Contact: Heather Rock Woods, (415) 725-5371 or (415) 723-6911.

Claims for Alternative Medicine Need Scrutiny

STANFORD -- A seemingly scientific research paper supporting the therapeutic benefits of homeopathy crosses the desk of a newspaper reporter. The study is a randomized, double-blind clinical trial, published in a medical journal.

It looks bona fide -- but is it?

Probably not, contends an outspoken physician who has been investigating aberrant medical claims and crusading against alternative medicine for three decades.

As chair of the National Council Against Health Fraud, Dr. Wallace Sampson has scrutinized studies of homeopathic, chiropractic, mind-illness therapies and other kinds of so-called alternative medicine, sometimes spending as much as six months investigating a single research paper.

In his view, most alternative medicine is "quackery," and reporters need to convey that to the public.

"I would want [reporters] to write these things up from the standpoint that they're not valid," said Sampson, associate chief of hematology and oncology at Santa Clara Valley Medical Center in San Jose, Calif., and a clinical professor of medicine at Stanford. Sampson teaches a class at Stanford University School of Medicine on applying critical, scientific thinking to claims for alternative medicine.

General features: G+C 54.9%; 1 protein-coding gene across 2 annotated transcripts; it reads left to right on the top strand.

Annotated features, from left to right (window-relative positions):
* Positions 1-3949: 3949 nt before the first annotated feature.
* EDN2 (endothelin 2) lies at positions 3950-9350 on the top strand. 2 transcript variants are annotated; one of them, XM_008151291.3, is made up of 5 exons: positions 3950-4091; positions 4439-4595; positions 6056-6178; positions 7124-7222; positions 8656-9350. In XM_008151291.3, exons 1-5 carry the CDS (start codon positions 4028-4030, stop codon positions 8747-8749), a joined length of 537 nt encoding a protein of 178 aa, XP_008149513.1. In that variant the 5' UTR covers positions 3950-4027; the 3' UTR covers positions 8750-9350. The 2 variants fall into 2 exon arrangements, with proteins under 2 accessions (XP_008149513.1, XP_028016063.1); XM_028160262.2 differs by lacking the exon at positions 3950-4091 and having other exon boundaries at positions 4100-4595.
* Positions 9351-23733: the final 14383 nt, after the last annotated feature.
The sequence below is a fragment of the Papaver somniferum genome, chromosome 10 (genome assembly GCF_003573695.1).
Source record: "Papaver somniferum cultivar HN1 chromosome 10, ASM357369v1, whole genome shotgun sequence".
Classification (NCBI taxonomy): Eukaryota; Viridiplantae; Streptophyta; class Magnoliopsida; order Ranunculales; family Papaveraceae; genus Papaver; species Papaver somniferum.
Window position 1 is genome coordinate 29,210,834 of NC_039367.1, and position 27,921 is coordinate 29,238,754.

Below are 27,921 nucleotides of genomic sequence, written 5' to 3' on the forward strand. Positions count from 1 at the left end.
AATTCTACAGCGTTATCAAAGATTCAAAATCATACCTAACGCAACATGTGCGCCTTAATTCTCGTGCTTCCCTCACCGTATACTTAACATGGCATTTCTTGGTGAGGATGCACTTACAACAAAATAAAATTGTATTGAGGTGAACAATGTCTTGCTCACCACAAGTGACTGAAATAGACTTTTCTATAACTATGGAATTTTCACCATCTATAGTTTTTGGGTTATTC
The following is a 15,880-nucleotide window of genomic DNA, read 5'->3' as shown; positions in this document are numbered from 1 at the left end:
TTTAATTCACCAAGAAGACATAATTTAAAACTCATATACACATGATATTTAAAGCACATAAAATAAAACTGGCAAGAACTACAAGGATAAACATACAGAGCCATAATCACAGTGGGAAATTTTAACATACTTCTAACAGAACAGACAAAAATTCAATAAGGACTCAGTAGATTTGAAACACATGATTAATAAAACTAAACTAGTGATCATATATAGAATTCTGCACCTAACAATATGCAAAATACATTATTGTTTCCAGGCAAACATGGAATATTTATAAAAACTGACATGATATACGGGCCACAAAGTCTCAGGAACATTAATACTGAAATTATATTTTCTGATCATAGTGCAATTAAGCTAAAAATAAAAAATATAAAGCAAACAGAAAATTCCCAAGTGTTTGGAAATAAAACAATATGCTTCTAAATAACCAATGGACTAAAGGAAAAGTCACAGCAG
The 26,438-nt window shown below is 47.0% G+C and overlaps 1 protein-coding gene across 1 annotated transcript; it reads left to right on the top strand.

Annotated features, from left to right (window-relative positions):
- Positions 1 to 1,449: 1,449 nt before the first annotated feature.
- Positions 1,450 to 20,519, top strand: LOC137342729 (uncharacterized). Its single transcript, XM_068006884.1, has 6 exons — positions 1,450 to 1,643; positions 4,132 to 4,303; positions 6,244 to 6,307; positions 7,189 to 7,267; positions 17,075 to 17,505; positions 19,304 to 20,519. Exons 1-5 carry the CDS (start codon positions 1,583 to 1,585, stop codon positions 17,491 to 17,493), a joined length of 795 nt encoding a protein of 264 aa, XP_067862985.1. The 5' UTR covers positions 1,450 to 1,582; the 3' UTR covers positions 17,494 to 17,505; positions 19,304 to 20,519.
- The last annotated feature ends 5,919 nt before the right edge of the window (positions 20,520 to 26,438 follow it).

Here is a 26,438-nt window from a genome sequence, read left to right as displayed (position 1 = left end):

"You have to look at everything in a paper, not just the researcher's conclusion," he warned. "What people forget to do sometimes is to take a good look at the figures and see if there's something fishy."

Editors and reviewers, even on respected scientific journals, often miss errors in papers on alternative medicine, Sampson said. For example, several studies he has investigated used inappropriate control groups, making comparisons to the experimental group unreliable, he said.

Despite an abundance of research papers on alternative practices, Sampson said there is "no credible evidence" for the vast majority of claims made by proponents of alternative medicine.

"The studies aren't done well, or the authors have drawn the wrong conclusions. The best-done studies are most often negative, showing no effectiveness for the treatment under study," he said.

While studies of mainstream medical practices also contain errors, he said, "the studies are repeated and the system self-corrects. That's the difference. [Alternative medicine adherents] go on for centuries with the same philosophy and don't self-correct."

At the annual meeting of the American Association for the Advancement of Science, held in Seattle, Sampson will give examples of the kinds of errors he typically finds in the alternative medicine literature. His talk is set for Friday, Feb. 14, as part of the session "Alternative Medicine in a Scientific World" (2:30 to 5:30 p.m.).


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